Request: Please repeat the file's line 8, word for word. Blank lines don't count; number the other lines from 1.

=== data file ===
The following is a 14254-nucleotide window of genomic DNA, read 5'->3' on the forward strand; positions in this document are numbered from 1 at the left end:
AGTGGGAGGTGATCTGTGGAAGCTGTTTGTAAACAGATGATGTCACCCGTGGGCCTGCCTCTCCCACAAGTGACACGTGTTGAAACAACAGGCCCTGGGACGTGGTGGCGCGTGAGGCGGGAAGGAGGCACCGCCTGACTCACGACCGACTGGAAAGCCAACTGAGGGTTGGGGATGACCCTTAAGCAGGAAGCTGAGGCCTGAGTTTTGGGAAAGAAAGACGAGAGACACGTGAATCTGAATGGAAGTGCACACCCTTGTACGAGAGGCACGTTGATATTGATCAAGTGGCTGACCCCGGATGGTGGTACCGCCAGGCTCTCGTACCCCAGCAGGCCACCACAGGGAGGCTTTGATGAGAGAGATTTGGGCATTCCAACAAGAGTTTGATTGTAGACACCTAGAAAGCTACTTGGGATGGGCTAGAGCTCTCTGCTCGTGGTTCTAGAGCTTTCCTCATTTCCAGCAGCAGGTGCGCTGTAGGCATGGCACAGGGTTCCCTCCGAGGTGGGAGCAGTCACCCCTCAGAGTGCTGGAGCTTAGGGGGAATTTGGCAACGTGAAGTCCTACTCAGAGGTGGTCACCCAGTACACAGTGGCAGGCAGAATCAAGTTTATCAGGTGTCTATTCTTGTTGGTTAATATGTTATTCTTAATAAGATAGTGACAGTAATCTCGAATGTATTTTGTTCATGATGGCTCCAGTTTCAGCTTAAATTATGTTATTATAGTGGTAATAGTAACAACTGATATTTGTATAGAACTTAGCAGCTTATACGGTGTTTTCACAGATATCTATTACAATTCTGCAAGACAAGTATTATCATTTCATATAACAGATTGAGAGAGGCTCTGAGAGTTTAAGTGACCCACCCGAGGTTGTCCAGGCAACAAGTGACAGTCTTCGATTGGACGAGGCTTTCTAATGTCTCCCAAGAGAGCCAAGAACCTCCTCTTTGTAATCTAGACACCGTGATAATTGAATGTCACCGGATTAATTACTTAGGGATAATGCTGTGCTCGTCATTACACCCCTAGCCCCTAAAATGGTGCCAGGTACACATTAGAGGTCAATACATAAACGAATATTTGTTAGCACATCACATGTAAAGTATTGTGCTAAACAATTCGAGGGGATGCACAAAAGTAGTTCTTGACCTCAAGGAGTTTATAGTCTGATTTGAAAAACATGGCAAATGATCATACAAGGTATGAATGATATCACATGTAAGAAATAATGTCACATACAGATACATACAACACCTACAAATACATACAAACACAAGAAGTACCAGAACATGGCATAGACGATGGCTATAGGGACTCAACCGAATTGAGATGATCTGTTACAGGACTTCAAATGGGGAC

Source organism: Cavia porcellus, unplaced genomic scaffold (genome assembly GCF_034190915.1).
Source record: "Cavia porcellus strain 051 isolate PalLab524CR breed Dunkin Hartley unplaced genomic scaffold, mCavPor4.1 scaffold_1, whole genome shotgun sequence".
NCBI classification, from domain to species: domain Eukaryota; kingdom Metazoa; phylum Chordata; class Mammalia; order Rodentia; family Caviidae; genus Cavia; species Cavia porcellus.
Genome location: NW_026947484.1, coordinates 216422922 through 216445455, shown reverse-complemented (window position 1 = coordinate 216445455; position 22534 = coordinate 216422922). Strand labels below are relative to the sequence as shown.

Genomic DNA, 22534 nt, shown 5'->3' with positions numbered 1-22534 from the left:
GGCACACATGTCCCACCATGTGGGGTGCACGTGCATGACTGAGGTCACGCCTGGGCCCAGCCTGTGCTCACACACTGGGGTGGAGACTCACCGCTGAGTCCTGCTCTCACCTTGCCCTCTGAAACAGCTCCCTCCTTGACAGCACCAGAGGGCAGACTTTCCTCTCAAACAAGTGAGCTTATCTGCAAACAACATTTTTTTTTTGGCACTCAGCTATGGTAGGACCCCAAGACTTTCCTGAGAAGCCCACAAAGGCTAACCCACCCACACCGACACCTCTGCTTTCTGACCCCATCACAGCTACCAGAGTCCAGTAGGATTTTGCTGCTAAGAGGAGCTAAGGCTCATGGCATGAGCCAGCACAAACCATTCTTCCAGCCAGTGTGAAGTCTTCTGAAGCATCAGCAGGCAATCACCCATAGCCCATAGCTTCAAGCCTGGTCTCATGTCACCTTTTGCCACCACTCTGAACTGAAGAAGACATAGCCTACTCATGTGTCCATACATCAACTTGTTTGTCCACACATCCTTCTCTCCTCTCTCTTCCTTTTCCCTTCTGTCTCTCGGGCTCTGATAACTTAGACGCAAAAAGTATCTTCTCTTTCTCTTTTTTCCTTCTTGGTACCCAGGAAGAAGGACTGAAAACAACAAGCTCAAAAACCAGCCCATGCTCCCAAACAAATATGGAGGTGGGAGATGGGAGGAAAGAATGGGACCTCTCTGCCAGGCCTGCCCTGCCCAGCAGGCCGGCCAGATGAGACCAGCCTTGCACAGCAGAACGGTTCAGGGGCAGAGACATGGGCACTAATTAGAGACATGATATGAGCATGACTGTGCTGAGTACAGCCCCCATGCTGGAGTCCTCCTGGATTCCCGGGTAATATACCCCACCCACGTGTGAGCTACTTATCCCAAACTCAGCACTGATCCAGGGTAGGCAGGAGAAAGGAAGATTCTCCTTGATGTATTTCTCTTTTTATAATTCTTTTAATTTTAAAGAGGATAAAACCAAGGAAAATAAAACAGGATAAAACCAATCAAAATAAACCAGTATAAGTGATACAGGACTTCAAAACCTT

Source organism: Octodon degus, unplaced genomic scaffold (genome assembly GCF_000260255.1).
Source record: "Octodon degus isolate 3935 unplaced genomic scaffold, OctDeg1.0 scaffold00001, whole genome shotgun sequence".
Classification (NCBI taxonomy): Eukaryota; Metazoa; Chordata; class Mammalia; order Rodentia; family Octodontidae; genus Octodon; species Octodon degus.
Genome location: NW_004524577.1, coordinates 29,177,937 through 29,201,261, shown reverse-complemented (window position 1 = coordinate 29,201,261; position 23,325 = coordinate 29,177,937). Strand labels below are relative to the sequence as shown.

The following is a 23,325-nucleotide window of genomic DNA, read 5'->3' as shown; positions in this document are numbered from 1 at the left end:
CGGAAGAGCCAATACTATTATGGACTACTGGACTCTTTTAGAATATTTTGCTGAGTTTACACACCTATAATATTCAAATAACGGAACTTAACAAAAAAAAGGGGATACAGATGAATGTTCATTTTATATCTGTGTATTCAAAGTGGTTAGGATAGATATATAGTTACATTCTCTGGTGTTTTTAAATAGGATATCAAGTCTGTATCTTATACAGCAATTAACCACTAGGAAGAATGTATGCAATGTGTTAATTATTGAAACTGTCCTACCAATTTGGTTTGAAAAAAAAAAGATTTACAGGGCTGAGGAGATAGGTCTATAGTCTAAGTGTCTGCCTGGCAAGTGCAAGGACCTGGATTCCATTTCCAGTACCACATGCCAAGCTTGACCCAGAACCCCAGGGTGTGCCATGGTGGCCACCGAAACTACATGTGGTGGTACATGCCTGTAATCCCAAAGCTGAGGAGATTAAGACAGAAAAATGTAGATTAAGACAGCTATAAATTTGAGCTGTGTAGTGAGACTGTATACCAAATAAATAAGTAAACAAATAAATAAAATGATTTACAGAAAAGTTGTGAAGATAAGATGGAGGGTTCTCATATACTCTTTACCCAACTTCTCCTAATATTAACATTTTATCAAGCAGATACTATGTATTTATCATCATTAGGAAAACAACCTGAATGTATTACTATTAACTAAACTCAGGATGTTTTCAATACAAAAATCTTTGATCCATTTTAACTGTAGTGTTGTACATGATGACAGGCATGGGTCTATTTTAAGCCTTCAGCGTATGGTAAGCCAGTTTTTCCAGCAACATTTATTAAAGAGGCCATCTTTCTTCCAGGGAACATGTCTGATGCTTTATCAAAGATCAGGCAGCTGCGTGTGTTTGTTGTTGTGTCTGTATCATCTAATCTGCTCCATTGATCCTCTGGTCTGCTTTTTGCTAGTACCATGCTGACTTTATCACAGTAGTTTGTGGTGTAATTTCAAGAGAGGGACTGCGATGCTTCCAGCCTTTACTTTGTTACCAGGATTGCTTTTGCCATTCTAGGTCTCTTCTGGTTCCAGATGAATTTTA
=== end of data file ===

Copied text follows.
GGCACACATGTCCCACCATGTGGGGTGCACGTGCATGACTGAGGTCACGCCTGGGCCCAGCCTGTGCTCACACACTGGGGTGGAGACTCACCGCTGAGTCCTGCTCTCACCTTGCCCTCTGAAACAGCTCCCTCCTTGACAGCACCAGAGGGCAGACTTTCCTCTCAAACAAGTGAGCTTATCTGCAAACAACATTTTTTTTTTGGCACTCAGCTATGGTAGGACCCCAAGACTTTCCTGAGAAGCCCACAAAGGCTAACCCACCCACACCGACACCTCTGCTTTCTGACCCCATCACAGCTACCAGAGTCCAGTAGGATTTTGCTGCTAAGAGGAGCTAAGGCTCATGGCATGAGCCAGCACAAACCATTCTTCCAGCCAGTGTGAAGTCTTCTGAAGCATCAGCAGGCAATCACCCATAGCCCATAGCTTCAAGCCTGGTCTCATGTCACCTTTTGCCACCACTCTGAACTGAAGAAGACATAGCCTACTCATGTGTCCATACATCAACTTGTTTGTCCACACATCCTTCTCTCCTCTCTCTTCCTTTTCCCTTCTGTCTCTCGGGCTCTGATAACTTAGACGCAAAAAGTATCTTCTCTTTCTCTTTTTTCCTTCTTGGTACCCAGGAAGAAGGACTGAAAACAACAAGCTCAAAAACCAGCCCATGCTCCCAAACAAATATGGAGGTGGGAGATGGGAGGAAAGAATGGGACCTCTCTGCCAGGCCTGCCCTGCCCAGCAGGCCGGCCAGATGAGACCAGCCTTGCACAGCAGAACGGTTCAGGGGCAGAGACATGGGCACTAATTAGAGACATGATATGAGCATGACTGTGCTGAGTACAGCCCCCATGCTGGAGTCCTCCTGGATTCCCGGGTAATATACCCCACCCACGTGTGAGCTACTTATCCCAAACTCAGCACTGATCCAGGGTAGGCAGGAGAAAGGAAGATTCTCCTTGATGTATTTCTCTTTTTATAATTCTTTTAATTTTAAAGAGGATAAAACCAAGGAAAATAAAACAGGATAAAACCAATCAAAATAAACCAGTATAAGTGATACAGGACTTCAAAACCTT